Of course, in this and comparable countries, the Church can be rather disappointing in practice, leading to heroic status among the clergy for any layman who stands up to the coven because he can. Follow that latter link for a hint as to how the coven's imagined triumph in these parts was about to come crashing down, and consider the startling words of one H&N INSIDER, in a comment on Pat Buckley's closely moderated blog: "I can assure readers that Bishop Buckley’s blog along with his cooperation with two other individuals, one episcopal and one lay, played a significant role in Byrne”s departure from H&N Bishop Buckley has more information than he published here."

"One episcopal and one lay." Then as now, other than the Diocesan, there was only one bishop in Hexham and Newcastle. The one who put the late Canon McCoy in charge of the Youth Pilgrimage to Lourdes for 10 years despite now claiming to have known that he was a "safeguarding risk", meaning, if anything, an orthodox Catholic who on that basis maintained intergenerational male intellectual and spiritual contacts beyond the coven's control. Oratorians also do that. The coven would have hounded Saint John Henry Newman at least from this See, if not to his death. If they had ever heard of him.

McAleese's insistence that Jesus never established the Hierarchical Church, while making a nonsense of her interest in who could or could not be ordained, was a useful reminder that no one could hold a Catholic ecclesiology and Eucharistic theology while advocating the ordination of women. That is clear from an examination of those proponents' published work. And being accustomed to Catholic ecclesiology and Eucharistic theology as the guarantor of Chalcedonian Christology, then they have departed from that, too.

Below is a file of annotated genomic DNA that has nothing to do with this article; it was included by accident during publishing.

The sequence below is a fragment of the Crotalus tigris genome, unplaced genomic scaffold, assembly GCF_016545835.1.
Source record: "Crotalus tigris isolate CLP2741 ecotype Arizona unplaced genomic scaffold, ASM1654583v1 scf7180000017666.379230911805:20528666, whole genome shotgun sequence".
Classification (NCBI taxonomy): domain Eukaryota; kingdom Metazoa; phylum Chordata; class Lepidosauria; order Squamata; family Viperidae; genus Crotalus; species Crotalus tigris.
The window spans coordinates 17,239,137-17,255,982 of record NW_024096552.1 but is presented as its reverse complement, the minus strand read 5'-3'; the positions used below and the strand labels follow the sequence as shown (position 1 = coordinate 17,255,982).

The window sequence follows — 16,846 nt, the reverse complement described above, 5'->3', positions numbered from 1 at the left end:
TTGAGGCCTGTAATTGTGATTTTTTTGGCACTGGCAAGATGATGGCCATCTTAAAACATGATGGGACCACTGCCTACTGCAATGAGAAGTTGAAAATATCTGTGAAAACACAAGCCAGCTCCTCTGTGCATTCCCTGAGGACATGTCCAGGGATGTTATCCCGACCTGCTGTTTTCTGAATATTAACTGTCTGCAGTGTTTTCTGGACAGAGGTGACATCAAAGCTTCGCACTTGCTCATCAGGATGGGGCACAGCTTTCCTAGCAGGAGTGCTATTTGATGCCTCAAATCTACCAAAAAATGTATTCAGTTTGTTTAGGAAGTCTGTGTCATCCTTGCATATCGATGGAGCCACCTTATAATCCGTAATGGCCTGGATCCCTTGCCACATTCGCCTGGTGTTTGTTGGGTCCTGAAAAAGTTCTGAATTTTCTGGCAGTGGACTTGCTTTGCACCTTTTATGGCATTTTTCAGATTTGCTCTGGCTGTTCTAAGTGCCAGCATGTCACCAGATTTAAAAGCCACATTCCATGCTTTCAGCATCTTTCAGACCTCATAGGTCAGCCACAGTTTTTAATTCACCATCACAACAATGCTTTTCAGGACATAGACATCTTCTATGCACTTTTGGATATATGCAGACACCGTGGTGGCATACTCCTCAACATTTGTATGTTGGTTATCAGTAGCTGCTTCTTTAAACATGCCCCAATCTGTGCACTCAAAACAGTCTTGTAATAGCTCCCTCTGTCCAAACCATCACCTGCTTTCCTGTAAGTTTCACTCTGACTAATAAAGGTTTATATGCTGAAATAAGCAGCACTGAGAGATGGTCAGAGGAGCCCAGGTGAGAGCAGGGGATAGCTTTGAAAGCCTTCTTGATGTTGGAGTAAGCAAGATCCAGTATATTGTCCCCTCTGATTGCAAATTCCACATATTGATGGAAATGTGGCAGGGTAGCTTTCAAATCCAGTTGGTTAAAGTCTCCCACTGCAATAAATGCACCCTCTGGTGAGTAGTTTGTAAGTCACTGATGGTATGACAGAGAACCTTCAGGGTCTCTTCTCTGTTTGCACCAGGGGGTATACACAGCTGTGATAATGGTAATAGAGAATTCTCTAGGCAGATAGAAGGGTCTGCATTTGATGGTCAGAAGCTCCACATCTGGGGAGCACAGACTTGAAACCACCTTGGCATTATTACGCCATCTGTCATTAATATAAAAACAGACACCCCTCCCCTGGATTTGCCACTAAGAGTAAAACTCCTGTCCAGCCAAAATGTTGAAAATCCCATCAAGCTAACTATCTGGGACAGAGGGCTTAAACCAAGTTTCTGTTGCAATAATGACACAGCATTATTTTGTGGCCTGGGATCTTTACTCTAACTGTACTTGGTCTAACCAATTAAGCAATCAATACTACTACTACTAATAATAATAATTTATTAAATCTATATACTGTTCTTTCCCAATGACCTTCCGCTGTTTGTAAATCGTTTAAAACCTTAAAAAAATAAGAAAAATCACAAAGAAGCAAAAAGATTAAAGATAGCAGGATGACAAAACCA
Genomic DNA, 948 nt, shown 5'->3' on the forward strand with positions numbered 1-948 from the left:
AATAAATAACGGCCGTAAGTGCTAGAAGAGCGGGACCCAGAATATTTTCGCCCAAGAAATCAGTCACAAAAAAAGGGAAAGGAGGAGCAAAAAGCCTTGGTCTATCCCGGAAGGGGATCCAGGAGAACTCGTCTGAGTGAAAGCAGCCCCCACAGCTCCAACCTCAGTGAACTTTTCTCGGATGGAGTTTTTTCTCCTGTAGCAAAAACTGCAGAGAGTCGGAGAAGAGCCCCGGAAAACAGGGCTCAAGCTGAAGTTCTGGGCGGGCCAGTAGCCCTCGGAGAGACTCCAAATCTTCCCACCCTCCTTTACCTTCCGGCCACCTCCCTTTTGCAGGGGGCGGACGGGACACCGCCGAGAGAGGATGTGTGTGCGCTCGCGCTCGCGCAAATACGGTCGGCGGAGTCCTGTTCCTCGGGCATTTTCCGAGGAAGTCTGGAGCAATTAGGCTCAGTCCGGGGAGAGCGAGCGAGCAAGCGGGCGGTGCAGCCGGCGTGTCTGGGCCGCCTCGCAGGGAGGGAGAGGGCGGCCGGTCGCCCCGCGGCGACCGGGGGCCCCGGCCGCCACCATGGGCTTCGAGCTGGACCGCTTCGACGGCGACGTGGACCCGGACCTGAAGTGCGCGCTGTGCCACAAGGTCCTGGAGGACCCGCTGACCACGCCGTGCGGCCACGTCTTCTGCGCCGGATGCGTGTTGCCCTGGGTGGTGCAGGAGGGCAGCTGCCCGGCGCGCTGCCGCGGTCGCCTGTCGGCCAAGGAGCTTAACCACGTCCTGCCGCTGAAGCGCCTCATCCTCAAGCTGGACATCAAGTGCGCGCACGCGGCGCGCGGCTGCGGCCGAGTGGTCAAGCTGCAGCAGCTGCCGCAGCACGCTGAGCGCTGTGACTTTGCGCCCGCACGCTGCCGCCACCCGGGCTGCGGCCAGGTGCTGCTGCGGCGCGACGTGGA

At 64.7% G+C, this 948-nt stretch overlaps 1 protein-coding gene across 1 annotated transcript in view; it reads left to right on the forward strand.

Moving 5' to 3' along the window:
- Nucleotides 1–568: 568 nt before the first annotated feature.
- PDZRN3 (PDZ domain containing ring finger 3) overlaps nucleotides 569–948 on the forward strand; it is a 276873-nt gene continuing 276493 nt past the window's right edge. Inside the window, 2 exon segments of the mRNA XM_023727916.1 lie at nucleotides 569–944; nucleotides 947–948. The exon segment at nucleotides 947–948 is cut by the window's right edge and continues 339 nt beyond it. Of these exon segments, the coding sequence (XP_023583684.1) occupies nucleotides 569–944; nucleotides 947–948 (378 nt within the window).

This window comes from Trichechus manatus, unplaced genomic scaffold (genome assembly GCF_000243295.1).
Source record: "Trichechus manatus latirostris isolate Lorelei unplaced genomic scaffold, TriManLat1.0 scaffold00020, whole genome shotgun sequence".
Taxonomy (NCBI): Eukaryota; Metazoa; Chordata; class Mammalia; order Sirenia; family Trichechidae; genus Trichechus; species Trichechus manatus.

Yet the Chalcedonian Definition is the Holy Spirit's definitive answer to the Incarnate Word's perennially normative question, "Who do you say that I am?" It is the only logically sustainable interpretation of Saint Peter's immediate reply to that question. And we all know what Jesus, in turn, said in immediate reply to that. Christological orthodoxy cannot be separated from fidelity to the Petrine Office, and it is precisely in its incompatibility with dialectical materialism that it has implications far more radical than anything that Marxism could ever formulate, much less deliver. 

Wittingly or otherwise, that is what liberal capitalists such as McAleese truly fear, and never more so than when they begin to grasp towards the realisation that thus equipped intellectually and spiritually, it would the principal victims of deindustrialisation and of war, ludicrous though that combination is in itself, who would be the vanguard for economic equality and for international peace. Very largely with such followings, movements in that vein have arisen in the West in recent years, and they have been viciously suppressed, nowhere more so than in Britain. But none of those, in itself, has been built on the Rock.